It’s been three years since Nicole and I went to visit Beppe. Good to see he’s still at it. Best chance Italians have.
The leader of an influential Italian Eurosceptic political party, the Five Star Movement (M5S), says he will collect one million signatures required to petition the Parliament to conduct a referendum on Italy leaving the Eurozone as soon as possible. The Italian government is not effective in restoring jobs and helping people, said Beppe Grillo, the leader of Italy’s anti-establishment M5S, which burst onto the political scene last year winning 25% of the vote in its first parliamentary election in 2013. “Leave the euro and defend the sovereignty of the Italian people from the European Central Bank,” Grillo told his supporters at a M5S event in Rome. “We have to leave the euro as soon as possible,” he said. “We will collect one million signatures in six months and bring them to the Parliament to ask for a referendum to express our opinion.” Grillo hopes his party’s recent success and growing support will allow them to gather enough signatures and push the idea through the Parliament by December 2015.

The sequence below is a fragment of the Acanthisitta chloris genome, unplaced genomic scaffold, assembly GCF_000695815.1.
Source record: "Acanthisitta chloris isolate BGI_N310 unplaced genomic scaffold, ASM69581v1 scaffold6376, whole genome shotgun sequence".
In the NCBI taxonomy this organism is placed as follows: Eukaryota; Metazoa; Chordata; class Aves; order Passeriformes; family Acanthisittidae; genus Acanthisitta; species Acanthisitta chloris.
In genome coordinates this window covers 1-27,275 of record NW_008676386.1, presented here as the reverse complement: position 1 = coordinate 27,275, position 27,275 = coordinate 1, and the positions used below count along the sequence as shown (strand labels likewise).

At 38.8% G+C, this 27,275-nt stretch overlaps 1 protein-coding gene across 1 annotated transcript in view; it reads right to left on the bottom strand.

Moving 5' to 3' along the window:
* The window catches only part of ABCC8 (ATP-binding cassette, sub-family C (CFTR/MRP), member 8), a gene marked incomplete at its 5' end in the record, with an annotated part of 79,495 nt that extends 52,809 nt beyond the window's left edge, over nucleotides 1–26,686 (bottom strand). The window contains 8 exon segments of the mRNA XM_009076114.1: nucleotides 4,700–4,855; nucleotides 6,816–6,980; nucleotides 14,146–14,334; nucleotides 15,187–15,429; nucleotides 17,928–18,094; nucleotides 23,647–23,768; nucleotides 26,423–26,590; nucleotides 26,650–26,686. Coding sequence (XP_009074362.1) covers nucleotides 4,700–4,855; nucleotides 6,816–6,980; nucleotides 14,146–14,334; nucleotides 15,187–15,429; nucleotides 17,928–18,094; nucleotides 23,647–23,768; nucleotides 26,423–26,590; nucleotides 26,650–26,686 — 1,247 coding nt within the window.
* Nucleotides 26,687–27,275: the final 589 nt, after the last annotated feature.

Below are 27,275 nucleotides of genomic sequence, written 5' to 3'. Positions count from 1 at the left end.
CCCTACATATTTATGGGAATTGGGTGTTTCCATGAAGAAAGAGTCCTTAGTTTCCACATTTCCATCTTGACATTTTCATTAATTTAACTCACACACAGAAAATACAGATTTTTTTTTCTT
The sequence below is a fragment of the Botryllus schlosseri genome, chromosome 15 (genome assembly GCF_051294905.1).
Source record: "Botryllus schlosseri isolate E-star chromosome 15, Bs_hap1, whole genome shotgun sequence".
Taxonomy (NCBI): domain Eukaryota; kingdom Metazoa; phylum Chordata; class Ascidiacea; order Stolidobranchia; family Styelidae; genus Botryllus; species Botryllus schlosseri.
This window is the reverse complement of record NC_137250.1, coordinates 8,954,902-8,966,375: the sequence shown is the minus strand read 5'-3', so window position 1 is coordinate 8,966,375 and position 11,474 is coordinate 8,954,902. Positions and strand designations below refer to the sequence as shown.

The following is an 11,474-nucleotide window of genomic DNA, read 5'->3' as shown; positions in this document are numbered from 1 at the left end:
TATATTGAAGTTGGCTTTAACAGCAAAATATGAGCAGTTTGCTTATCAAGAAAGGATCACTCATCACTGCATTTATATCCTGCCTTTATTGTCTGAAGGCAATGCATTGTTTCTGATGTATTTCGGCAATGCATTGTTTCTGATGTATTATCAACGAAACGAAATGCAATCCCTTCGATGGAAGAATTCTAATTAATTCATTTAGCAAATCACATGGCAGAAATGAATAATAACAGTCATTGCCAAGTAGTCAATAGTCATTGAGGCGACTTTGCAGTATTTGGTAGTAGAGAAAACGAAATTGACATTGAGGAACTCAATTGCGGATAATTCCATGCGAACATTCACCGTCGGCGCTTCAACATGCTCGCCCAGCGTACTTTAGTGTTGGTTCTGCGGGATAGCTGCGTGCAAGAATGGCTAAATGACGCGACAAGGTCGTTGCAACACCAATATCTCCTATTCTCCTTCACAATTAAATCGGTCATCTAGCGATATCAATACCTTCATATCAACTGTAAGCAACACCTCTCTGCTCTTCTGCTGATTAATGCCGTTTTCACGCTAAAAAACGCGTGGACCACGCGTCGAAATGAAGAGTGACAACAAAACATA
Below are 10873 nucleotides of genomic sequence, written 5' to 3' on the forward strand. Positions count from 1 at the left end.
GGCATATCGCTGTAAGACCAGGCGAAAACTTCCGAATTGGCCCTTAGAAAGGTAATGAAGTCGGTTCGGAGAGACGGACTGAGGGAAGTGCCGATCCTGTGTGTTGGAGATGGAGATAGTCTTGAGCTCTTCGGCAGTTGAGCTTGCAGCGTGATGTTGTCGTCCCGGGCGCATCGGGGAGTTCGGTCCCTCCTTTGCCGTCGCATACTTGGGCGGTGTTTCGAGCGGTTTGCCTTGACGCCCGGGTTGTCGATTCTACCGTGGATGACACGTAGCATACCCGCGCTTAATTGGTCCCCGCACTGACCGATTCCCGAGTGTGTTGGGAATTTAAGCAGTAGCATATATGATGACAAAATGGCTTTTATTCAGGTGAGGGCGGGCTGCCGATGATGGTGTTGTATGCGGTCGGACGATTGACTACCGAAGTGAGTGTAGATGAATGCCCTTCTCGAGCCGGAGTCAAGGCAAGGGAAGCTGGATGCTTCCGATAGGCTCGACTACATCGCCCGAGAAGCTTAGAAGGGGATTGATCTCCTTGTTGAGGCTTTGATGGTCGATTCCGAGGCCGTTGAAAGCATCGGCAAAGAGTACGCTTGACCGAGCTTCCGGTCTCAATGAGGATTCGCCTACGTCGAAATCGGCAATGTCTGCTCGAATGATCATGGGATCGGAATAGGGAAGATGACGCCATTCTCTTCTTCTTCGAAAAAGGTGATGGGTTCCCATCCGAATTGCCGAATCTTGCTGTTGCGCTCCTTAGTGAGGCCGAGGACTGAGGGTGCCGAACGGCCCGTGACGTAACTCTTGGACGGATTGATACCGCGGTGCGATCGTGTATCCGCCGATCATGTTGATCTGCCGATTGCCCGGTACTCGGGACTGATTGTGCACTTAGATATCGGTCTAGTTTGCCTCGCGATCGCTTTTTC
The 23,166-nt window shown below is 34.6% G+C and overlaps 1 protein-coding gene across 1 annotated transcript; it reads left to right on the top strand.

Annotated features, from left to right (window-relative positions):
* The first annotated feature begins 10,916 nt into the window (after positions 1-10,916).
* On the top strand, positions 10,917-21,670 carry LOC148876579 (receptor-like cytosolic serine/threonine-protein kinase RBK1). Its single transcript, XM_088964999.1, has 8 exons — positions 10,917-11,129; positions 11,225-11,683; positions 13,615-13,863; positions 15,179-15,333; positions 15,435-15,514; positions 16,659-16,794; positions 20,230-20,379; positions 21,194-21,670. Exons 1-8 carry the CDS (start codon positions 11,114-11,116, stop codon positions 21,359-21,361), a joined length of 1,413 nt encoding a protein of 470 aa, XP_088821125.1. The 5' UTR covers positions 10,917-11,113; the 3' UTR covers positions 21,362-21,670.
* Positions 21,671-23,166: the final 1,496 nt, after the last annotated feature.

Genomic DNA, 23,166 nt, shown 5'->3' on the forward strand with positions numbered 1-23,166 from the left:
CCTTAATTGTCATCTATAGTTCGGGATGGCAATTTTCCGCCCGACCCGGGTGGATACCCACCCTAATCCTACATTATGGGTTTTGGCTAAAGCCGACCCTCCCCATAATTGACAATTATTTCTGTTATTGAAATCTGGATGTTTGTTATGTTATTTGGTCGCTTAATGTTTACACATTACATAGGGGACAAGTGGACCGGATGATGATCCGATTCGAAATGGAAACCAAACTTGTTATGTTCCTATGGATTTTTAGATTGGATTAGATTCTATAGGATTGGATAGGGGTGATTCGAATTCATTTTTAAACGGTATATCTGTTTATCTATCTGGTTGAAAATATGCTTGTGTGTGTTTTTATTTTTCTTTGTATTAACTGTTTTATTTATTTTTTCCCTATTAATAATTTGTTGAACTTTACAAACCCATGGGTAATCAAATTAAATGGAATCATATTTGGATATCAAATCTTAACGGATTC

“This time, we have 150 parliamentarians and senators, and we have time to submit [the signatures] to the Parliament and adopt a law on the referendum,” Grillo said referring to 109 seats out of 630 in the Chamber of Deputies and 54 seats out of 315 in the Senate that his party holds. The constitution of Italy prohibits popular referendums on financial laws and ratifications of international treaties, but in any case the move will send a clear message to the government, Grillo believes. The Five Star Movement was started by Grillo in 2010 and has made a splash at local elections, receiving the third highest number of votes overall and winning the mayoral election for Parma before the success in general election. In the 2014 European election, M5S came in second place nationally, taking 17 of Italy’s seats in the European Parliament.